There’s a lot that’s bad about Cabrini closing, but believe it or not, there’s one important benefit: the school’s shutdown gives the opportunity to say goodbye to accumulated student loan debt.
College is not cheap, and with tuition steadily rising year after year families struggle to pay out of pocket for school. Federal student loans are an important resource to those who need extra support in paying for their college education. Student loan debt, however, is less helpful as it sticks with people for years after they receive their degree.
USA Today reported that in the first quarter of 2023, total student loan debt in the U.S. was over $1.77 trillion. This number has nearly tripled in the last 15 years and only continues to grow. In Pennsylvania, the average student loan debt is just over $35,000 per student, whether or not they graduate. Getting rid of this burden almost sounds too good to be true.
Closed school discharge process
The Federal Student Aid website has a page dedicated to the “closed school discharge process”, with information on eligibility requirements.
The page says that if your school closes while you’re enrolled or soon after you withdraw, you may be eligible to remove your obligation to repay loans under certain circumstances. This applies to Direct Program loans, Federal Family Education Loan (FFEL) program loans, or Federal Perkins Loans but not any private loans.
There are three major criteria that make you eligible for the loan discharge. If you were enrolled when the school closed, were on an approved leave of absence, or the school closed within 180 days after you withdraw, you can apply for a full discharge.
Unfortunately, if you graduate from the institution before closing, withdraw more than 180 days before closure, or plan to complete a teach-out agreement at another school, you do not qualify for the discharge.
If you meet the requirements for loan discharge, you will either receive an application automatically from your loan holder or need to contact your servicer about beginning the application.
After the application is reviewed and approved, you will either be discharged from part or the full amount of your loan. If you already made payments towards your loan, you may also receive a refund for those payments.
Don’t run to the bank now
While this opportunity on paper may sound enticing for students who don’t plan on finishing their Cabrini degree, the green light is not yet flashing to apply.
Currently there are new regulations and eligibility requirements that are held up in federal court that could drastically impact the status of one’s loan discharge. During this freeze, the policy does not differentiate whether a student goes to a teach-out or non-teach-out institution. If students transfer credits and continue their education elsewhere, there is a high likelihood that they would not be approved for discharge.
Dr. Kimberly Boyd, dean of Retention and Student Services, spoke on how the Center for Student Success is following the status of the law to make sure they are not misinforming students about this in advisory meetings.
“There is a potential evolution of the law that might actually separate between teach-out and non-teach-out institutions, but that is not an enforceable law right now,” said Boyd. “We are going to wait until a decision is made at a federal level so that if we do discuss things like this with students, we’re discussing what current laws are.”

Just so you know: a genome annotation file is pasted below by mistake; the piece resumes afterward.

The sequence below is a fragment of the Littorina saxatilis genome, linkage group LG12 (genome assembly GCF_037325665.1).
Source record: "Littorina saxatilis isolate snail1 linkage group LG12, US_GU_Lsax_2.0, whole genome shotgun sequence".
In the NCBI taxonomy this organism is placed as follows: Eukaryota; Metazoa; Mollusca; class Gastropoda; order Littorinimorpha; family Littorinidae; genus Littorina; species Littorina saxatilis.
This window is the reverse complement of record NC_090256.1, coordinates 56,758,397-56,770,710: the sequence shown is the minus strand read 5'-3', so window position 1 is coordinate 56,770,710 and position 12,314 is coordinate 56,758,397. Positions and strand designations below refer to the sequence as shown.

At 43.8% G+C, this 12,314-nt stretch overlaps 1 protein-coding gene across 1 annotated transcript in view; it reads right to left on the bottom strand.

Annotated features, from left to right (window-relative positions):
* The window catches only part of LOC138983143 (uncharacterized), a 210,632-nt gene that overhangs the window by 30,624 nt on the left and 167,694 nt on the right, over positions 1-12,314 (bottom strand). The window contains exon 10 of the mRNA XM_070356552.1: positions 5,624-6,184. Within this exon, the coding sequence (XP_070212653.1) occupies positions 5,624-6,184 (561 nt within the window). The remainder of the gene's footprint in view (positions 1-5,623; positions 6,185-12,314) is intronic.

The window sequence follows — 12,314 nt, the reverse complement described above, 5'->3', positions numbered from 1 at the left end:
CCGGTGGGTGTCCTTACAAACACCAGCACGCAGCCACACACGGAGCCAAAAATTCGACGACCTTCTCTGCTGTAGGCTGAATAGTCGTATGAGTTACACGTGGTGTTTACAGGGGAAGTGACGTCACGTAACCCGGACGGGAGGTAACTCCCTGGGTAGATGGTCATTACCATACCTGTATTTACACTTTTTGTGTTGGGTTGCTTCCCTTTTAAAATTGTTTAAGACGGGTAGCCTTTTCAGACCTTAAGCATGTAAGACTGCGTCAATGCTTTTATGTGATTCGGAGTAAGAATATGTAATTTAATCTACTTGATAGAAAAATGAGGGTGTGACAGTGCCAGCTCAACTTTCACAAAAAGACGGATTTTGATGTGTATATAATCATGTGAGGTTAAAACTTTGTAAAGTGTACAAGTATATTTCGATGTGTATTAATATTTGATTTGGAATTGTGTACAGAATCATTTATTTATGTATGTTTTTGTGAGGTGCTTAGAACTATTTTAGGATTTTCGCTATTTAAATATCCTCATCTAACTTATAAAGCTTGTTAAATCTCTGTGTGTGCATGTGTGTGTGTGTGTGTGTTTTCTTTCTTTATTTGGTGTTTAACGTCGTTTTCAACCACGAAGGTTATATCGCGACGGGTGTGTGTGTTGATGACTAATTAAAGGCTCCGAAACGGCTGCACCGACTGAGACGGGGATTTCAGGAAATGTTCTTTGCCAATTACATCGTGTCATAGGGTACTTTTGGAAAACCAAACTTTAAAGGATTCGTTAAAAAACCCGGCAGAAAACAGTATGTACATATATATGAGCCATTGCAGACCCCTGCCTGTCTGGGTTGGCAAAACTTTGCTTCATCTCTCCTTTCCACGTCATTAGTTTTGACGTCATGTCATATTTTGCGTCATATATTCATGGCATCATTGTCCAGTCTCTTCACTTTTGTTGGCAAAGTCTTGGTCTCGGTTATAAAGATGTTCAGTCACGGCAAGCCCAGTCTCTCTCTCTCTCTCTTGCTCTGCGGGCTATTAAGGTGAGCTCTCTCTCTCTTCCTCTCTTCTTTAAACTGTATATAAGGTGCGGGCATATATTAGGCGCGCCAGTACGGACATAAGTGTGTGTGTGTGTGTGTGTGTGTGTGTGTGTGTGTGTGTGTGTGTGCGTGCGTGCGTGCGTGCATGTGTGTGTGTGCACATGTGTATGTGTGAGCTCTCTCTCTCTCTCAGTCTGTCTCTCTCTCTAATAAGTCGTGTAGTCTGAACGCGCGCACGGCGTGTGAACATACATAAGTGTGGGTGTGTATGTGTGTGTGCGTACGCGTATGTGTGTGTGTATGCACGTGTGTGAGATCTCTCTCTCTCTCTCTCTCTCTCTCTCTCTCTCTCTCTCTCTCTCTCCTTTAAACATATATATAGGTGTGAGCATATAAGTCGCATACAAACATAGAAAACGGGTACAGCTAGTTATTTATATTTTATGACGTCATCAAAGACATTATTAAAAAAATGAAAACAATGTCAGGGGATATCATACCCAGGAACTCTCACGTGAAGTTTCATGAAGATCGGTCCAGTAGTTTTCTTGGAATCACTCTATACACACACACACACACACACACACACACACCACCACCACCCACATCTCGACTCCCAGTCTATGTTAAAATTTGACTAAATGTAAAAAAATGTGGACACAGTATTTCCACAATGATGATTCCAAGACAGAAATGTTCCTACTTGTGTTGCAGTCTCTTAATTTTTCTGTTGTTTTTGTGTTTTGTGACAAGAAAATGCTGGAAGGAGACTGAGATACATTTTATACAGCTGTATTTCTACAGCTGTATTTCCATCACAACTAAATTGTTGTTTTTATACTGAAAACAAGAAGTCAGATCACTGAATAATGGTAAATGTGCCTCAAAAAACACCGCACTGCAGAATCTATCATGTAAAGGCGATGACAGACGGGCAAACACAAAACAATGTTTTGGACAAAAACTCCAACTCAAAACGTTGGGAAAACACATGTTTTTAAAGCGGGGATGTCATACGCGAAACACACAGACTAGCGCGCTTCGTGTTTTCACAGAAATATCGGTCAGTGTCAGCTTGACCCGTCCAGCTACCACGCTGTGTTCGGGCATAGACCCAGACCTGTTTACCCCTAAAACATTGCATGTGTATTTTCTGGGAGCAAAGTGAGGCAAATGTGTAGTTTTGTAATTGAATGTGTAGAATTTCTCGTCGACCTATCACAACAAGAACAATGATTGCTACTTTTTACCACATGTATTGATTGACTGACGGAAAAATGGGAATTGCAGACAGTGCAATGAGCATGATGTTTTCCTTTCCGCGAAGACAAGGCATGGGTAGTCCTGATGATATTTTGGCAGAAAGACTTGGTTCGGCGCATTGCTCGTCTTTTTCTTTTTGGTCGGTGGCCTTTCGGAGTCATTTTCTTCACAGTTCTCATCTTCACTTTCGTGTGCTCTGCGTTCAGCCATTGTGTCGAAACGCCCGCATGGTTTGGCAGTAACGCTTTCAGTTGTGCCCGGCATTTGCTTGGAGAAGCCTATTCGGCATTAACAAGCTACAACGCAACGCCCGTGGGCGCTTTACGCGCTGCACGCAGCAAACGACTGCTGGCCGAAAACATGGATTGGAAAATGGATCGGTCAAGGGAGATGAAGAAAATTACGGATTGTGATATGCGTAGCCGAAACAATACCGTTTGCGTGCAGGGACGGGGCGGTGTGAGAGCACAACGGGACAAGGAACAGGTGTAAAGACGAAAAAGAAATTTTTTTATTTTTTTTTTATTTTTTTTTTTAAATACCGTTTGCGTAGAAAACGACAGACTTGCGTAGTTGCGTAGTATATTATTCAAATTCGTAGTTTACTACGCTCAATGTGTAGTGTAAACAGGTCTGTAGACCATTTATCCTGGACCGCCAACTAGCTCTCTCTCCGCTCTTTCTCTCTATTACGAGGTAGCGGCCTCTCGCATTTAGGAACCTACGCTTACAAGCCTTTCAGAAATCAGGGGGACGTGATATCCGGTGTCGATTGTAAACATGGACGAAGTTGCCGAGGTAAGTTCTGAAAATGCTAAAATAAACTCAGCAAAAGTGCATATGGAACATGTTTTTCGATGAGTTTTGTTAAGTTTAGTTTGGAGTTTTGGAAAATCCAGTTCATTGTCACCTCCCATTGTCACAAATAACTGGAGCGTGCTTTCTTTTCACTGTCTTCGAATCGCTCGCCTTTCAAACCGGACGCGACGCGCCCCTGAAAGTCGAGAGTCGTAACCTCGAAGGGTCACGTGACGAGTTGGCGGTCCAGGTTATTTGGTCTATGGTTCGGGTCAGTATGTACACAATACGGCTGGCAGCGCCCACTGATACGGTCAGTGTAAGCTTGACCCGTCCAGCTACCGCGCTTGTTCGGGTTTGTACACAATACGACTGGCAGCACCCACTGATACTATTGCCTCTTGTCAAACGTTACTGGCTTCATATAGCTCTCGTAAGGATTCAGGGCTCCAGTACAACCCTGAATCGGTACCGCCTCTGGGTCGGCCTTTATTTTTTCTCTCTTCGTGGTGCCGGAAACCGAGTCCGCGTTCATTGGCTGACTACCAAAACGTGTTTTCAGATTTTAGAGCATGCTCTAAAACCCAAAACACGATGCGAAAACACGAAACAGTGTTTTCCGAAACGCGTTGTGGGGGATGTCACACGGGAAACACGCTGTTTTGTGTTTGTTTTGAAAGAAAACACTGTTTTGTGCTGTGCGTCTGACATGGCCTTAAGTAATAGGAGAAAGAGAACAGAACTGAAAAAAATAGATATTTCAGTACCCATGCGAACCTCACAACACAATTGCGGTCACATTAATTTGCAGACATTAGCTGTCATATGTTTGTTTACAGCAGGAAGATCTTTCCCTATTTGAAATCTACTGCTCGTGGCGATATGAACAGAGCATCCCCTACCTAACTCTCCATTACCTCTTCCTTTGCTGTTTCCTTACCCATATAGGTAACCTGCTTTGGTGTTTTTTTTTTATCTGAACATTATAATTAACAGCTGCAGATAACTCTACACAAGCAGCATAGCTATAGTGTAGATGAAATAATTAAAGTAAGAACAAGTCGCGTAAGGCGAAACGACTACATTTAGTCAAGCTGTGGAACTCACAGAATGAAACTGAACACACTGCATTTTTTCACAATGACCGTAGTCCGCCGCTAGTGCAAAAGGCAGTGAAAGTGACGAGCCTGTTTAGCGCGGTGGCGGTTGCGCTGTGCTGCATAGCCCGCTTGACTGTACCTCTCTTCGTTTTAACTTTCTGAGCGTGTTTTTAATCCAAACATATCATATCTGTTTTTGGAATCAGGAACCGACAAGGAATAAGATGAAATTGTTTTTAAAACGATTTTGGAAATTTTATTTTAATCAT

Boyd was able to confirm that if and when students do become eligible for the loan discharge, the federal government will send a notification about their potential eligibility. This most likely will not come into the picture until after Cabrini officially closes it’s doors and a student has chosen to continue it’s education at a new institution.
“We’re trying to make sure that everything that a student has earned is valid, transferable, and counts,” Boyd said. “If any of our students to our knowledge become eligible for something like a loan discharge, we would absolutely work with them and all of the other schools that we’re partnering with would have offices that would do the same.”
Relieving more than debt
When students hear the words “loans” and “debt,” their heart rates begin to spike. Whether they know it or not, it’s always on their mind and a factor that may have decided where to go to school.
“When I hear that phrase, it’s something that comes off as a bit scary,” said Bear Evans, sophomore finance major. “I’ve heard of people who took decades to pay off their debt. It’s something I want to avoid if I’m able to.”
Many students share this perspective of trying to avoid going into debt. Dominic Petruzzelli, sophomore math major, spent a lot of time wondering if it would be worth taking out loans.
“I don’t have any student loans taken out but I have thought about taking them out,” said Petruzzelli. “The primary reason why I don’t take them out is because the rates that you have to pay them back and interest rates are absolutely nuts.”
The current fixed interest rate for undergraduate direct subsidized and unsubsidized loans is 5.50 percent according to the Federal Student Aid website. Petruzzelli knows his intended career path may make it harder to pay off these loans.
“It’s something you have to worry about as a college student, especially becoming a teacher,” said Petruzzelli. “I know teachers don’t always make the most money in certain fields. It’s something that I’m going to have to balance later in life and I don’t think I would be able to.”
Students who can take advantage of the school discharge opportunity can relieve themselves of the stress and weight of carrying student debt with them through their early post-college career.
For more information on the federal closed school discharge process, check out the Federal Student Aid website or communicate with your loan servicer.